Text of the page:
It was for him a tool for doing demonstrative
science (and hence his attitude to logic appears
in this respect closer to Carnap's than the work
of contemporary mathematical or philosophical
logicians, who are primarily engaged in metatheory).
Strawson does not consider Aristotle's metaphysics,
and I believe that this provides support for (what I
suppose to be) the usual way of resolving the problem
of the existentials.
If you look only at the syllogism it seems natural
to read the terms in the syllogism as sets, and
in that case its no so easy to justify the exclusion
of the empty set.
However, when you look at the Metaphysics you get
a more complex idea of what terms are, which is
equally compatible with the syllogism and provides
a kind of explanation of the existential position.
In this view the terms are sets of individuals,
which latter it is convenient to consider as
singleton sets since this make the explanations
shorter. In that case, "izz" is just set inclusion,
which is consistent with the obvious reading
of the syllogism.
But for Aristotle "izz" isn't merely set inclusion,
for the sets here are part of something like
a taxonomy (either of substance of some category
of attributes). They do not correspond to
aribitrary descriptions but to definitions,
about which Aristotle is a bit picky.
When you consider this as a taxonomy it's natural
enought to expect all the defined concepts to
be non-empty.
When we look at "hazz" the situation is different.
Here we do not need to insist on non-empty extensions
(and my last model does not) because, in effect,
syllogisms never quantify over the extension of
an attribute. If an individual attribute is
the subject of a predication then the predication
must be an "izz", and the syllogism rather than
saying anything about the objects in the extension
of the attribute is simply stating that the
attribute is IN some universal, e.g. red is a colour.
Aristotle's logic+metaphysics as I understand it at
present (mainly at second hand) doesn't allow you
to say "All red things are coloured".
So, by making clear that the sets whose extensions
must be non-empty are rather special and reasonably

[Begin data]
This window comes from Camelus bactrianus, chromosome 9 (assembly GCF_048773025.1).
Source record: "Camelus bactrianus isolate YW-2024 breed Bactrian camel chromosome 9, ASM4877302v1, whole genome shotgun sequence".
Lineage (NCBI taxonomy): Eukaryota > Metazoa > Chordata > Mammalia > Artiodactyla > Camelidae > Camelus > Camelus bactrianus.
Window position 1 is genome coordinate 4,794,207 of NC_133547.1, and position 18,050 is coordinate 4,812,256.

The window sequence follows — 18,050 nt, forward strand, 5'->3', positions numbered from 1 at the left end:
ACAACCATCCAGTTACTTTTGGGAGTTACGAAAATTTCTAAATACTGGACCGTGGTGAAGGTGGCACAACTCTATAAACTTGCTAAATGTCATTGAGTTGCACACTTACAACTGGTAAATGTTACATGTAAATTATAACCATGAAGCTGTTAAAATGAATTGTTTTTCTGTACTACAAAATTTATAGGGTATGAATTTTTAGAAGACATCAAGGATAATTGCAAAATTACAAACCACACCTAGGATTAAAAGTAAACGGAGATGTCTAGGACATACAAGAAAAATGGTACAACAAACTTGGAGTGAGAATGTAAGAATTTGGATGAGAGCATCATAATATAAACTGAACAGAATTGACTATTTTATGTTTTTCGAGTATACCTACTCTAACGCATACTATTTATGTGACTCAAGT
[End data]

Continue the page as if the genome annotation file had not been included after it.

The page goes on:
required to be non-empty, the Metaphysics helps
in understanding the syllogism. However, I think
futher analysis will reveal that the syllogism
interpreted as it is in the Metaphysics is even
more limited than one might otherwise have suspected.
For example, you can't really talk about universals.
To do this you would need a term whose extension
included only universals, but all terms are sets of
individuals. You can have a predicate SUBSTANCE
which is truly predicable of every substance,
individual or otherwise. But it is just the set
of all individual substances.
VACUOUS
There is a terminological difficulty here which
still has me guessing the best way to talk about
the existential fallacy.
Depending on how you think about this the terminology
has opposite meaning.
If you think in terms of extension, then a predicate
with an empty extension may naturally be called
vacuous.
But a predicate with empty extension is always false,
and hence contradictory.
On the other hand, a concept which is empty of content
may also be called vacuous, and these are the concepts
which are always true, and hence whose extension is
the Universe rather than the empty set.
Being devoid of content is exactly opposite to
having an empty extension, and there is a dilemma
about which of these we should consider vacuous.
My own inclination is to consider content as the
important stuff and count the everywhere true
predicate as vacuous. Perhaps, by way of both
having and eating our cake, we should use the term
vacuous when speaking of predicates and empty only
when speaking of sets, so that a predicate can be
said to be vacuous iff its extension is the universe
and a predicate is said to be contradictory iff its
extension is empty, placing vacuous and empty at
opposite ends of the spectrum.
I have been greatly entertained and engrossed by
my efforts to formalise Aristotle's Logic and
Metaphysics. It seems a productive way of working
for me, and so I am inclined to do more, and to
make it a principle method of research for the
historical aspects of what I am trying to do for
Metaphysical Positivism. Translating it into
more widely intelligible philosophy is a challenge
for the future.
Roger Jones